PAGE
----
The hockey legacy of Jim Metzen

The longtime Minnesota legislator has played an integral role in growing hockey through Mighty Ducks legislation


By John Hamre
Let’s Play Hockey Columnist

Minnesota didn’t become the “State of Hockey” overnight. Years of tradition – wintertime freezes of the lakes, outdoor rinks being flooded, and indoor community rinks developed over time – have all helped grow hockey in Minnesota over the past century. The availability of many skating facilities and ice-time resources as part of public park systems have advanced opportunities of many young hockey players in Minnesota. Availability to ice time has made Minnesota a world-renowned talent producer in hockey, and provides venues for physical activity and recreation.


Two-tier debate heats up in Warroad

This article originally appeared in the March 7, 1991 edition of Let’s Play Hockey.

By Tom Powers

Things are changing up in Hockeytown, U.S.A. And nobody in this proud hockey hamlet is happy about it.

“Our community is divided,” said Tom King, hockey coach at Warroad High School. “I don’t like this at all. It’s pretty obvious that this will split our town apart. Split it wide open.”

The issue in question is two-class hockey. The problem is what to do about it. Does Warroad play up as a Class AA program next year, or does it play Class A like the vast majority of schools its size will.


For too many here, this choice is the equivalent of naming their own poison.

“I wish it would just go away,” King said of the upcoming decision.

“The hockey tradition here runs very deep,” said Joe Biondi, the school’s athletic director. “We want some input from the community on where we want to go. This affects scheduling and changes natural rivalries.”

The town of 1,800 seems almost evenly divided on the issue. Take the Christian brothers, for example.

Billy Christian sat behind his cramped desk at the Christian Brothers hockey stick plant in Warroad. When you think of the name Christian, you think of Olympic gold, of course. Billy was a member of the 1960 championship team. His son Dave was a member of the 1980 team.

Needless to say, Billy Christian is a respected figure in his home town. His name is right up there with other favorite sons such as Henry Boucha and Alan Hangsleben.

“We’re just kidding ourselves into thinking that we can compete with schools like Edina, Bloomington, Anoka…,” he said. “I’ve been for a two-class system all along. You win a state tournament and, five years from now, nobody is going to say that Warroad won a “B” tournament. They’ll say that Warroad won a state title.”

Across the hall, Roger Christian, Billy’s brother, sat in his office. He too was a member of the 1960 team.

“I’d rather go to the big tournament once every 20 years than go to that lower tournament every year,” he said, shaking his head. “I’d rather see everything stay just the way it is.”

Meanwhile, King says he voted against two-class hockey. But his own principal, who had the other vote from Warroad, nullified that by being in favor of it.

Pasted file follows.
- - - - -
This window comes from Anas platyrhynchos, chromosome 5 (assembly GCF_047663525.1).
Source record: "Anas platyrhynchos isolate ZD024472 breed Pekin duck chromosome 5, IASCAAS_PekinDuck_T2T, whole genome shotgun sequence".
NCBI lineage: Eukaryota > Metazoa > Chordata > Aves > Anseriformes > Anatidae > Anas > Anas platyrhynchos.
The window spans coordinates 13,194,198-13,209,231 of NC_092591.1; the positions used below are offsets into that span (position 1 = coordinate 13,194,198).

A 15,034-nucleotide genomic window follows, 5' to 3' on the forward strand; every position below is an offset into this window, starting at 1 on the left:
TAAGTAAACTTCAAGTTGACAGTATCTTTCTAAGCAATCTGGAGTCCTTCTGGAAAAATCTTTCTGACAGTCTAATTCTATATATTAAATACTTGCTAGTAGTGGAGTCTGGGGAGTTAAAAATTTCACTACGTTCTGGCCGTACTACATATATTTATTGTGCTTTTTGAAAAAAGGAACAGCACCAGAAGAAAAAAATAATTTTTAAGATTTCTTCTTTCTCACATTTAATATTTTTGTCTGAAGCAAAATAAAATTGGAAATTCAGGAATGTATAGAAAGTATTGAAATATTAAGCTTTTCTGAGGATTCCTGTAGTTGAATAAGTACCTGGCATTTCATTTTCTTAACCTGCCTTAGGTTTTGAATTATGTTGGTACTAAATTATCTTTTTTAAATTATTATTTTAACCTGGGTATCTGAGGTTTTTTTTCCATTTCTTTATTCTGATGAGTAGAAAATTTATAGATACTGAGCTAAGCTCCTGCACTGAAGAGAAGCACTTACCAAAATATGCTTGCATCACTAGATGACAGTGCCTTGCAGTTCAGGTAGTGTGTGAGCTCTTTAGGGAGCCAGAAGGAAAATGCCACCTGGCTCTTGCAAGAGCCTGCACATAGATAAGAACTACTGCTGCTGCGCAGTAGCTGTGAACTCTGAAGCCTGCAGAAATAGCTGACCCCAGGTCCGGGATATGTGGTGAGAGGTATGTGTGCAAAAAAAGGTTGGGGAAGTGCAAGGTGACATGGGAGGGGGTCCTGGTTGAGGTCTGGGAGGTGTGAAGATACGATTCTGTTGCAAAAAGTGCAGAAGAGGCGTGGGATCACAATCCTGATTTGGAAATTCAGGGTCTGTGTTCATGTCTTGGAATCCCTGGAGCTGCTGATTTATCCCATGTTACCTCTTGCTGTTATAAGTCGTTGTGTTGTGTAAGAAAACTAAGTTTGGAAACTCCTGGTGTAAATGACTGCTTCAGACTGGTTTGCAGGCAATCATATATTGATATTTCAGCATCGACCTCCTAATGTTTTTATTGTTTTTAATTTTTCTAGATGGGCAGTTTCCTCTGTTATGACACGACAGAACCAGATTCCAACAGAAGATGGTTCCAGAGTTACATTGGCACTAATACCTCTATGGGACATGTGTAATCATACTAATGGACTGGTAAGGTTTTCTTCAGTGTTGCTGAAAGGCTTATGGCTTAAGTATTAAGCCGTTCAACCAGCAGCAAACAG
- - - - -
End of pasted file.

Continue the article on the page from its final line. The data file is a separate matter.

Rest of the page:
“He’s a basketball guy and thinks it’s great,” King said. What a mess. If Warroad plays up, it would lose many of its regional rivalries and have to traverse much of the upper half of the state to encounter Class AA competition. That would result in five or six overnight trips per year. Those are tough on the budget as well as the kids’ schoolwork.

It also would be more difficult to make the tournament while competing exclusively against schools with much bigger enrollments.

On the other hand, many people here believe there is only one tournament worth attending - the Big Show in St. Paul. In addition, arch-rival Roseau, situated just down the road apiece, has stated it will play up. It would really gall folks in Warroad to see Roseau play up and their school play Class A.

There are many other problems.

“Will the kids pull the plug and jump ship?” King wondered. “If we go Class A we’ll lose kids. They have a lot of choices. Too many options. There is open enrollment and there is Junior A hockey. And the junior leagues are actively recruiting high school seniors now.”

What about the kids, anyway? During all of the political wrangling, a few have bothered to ask the kids how they feel about two-class hockey.

Derek Ewald, a junior, is one of Warroad’s best players. He says he does not want to spend his senior year in pursuit of anything less than an appearance in the Big Show. He says he might not play for Warroad next year if the school plays Class A.

“Because of the competition,” he said, “You could get 100 points a year but it won’t do you any good if you’re playing weak teams. We want to play the big schools. This way, we have to work.”
Teammate Shaun Ponplun, another junior, agreed.

“It’s really stupid to change everything,” he said. “There is no other feeling like playing in the state tournament. I played there my freshman year and it was really something.”

“If we go “A” I think I’d go play junior league hockey to stay up in competition. I want to go to a Division I college and playing against weak teams won’t help.”

Just another bullet for Warroad administrators to pop into the chamber before pulling the trigger.

Some people are going to be sorely disappointed. But which ones? It’s a problem facing a lot of Minnesota schools right now.

Question of the Week

Who will win the 2016 Stanley Cup?


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